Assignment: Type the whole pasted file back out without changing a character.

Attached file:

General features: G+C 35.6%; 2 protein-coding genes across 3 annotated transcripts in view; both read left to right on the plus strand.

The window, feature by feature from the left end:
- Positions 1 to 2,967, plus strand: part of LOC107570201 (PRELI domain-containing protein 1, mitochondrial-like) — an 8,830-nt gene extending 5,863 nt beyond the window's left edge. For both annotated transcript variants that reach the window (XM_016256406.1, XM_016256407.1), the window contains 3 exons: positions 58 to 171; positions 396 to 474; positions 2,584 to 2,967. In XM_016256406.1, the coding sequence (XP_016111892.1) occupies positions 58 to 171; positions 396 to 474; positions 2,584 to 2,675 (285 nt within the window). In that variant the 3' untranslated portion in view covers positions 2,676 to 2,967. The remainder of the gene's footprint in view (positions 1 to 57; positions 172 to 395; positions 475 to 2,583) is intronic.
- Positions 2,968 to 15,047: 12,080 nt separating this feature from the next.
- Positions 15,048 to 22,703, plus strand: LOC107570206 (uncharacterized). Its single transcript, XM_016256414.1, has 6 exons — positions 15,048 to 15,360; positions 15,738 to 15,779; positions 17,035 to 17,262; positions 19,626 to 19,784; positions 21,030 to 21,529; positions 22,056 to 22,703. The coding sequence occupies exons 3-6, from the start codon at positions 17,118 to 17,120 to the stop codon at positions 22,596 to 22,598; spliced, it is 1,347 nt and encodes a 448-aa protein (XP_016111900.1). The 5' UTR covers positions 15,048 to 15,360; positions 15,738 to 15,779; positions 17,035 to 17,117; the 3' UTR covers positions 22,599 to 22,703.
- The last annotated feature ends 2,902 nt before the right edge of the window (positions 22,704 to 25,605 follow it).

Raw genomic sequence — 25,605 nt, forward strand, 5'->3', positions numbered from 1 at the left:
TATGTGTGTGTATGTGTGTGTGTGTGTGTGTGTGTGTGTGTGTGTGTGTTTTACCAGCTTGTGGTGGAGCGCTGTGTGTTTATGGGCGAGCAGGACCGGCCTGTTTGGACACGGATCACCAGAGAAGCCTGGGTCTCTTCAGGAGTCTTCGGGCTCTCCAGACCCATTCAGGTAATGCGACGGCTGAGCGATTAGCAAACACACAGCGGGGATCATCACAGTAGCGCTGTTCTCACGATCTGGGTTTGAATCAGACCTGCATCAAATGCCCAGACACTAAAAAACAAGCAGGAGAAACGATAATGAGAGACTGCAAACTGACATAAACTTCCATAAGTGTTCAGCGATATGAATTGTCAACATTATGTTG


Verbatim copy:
General features: G+C 35.6%; 2 protein-coding genes across 3 annotated transcripts in view; both read left to right on the plus strand.

The window, feature by feature from the left end:
- Positions 1 to 2,967, plus strand: part of LOC107570201 (PRELI domain-containing protein 1, mitochondrial-like) — an 8,830-nt gene extending 5,863 nt beyond the window's left edge. For both annotated transcript variants that reach the window (XM_016256406.1, XM_016256407.1), the window contains 3 exons: positions 58 to 171; positions 396 to 474; positions 2,584 to 2,967. In XM_016256406.1, the coding sequence (XP_016111892.1) occupies positions 58 to 171; positions 396 to 474; positions 2,584 to 2,675 (285 nt within the window). In that variant the 3' untranslated portion in view covers positions 2,676 to 2,967. The remainder of the gene's footprint in view (positions 1 to 57; positions 172 to 395; positions 475 to 2,583) is intronic.
- Positions 2,968 to 15,047: 12,080 nt separating this feature from the next.
- Positions 15,048 to 22,703, plus strand: LOC107570206 (uncharacterized). Its single transcript, XM_016256414.1, has 6 exons — positions 15,048 to 15,360; positions 15,738 to 15,779; positions 17,035 to 17,262; positions 19,626 to 19,784; positions 21,030 to 21,529; positions 22,056 to 22,703. The coding sequence occupies exons 3-6, from the start codon at positions 17,118 to 17,120 to the stop codon at positions 22,596 to 22,598; spliced, it is 1,347 nt and encodes a 448-aa protein (XP_016111900.1). The 5' UTR covers positions 15,048 to 15,360; positions 15,738 to 15,779; positions 17,035 to 17,117; the 3' UTR covers positions 22,599 to 22,703.
- The last annotated feature ends 2,902 nt before the right edge of the window (positions 22,704 to 25,605 follow it).

Raw genomic sequence — 25,605 nt, forward strand, 5'->3', positions numbered from 1 at the left:
TATGTGTGTGTATGTGTGTGTGTGTGTGTGTGTGTGTGTGTGTGTGTGTTTTACCAGCTTGTGGTGGAGCGCTGTGTGTTTATGGGCGAGCAGGACCGGCCTGTTTGGACACGGATCACCAGAGAAGCCTGGGTCTCTTCAGGAGTCTTCGGGCTCTCCAGACCCATTCAGGTAATGCGACGGCTGAGCGATTAGCAAACACACAGCGGGGATCATCACAGTAGCGCTGTTCTCACGATCTGGGTTTGAATCAGACCTGCATCAAATGCCCAGACACTAAAAAACAAGCAGGAGAAACGATAATGAGAGACTGCAAACTGACATAAACTTCCATAAGTGTTCAGCGATATGAATTGTCAACATTATGTTG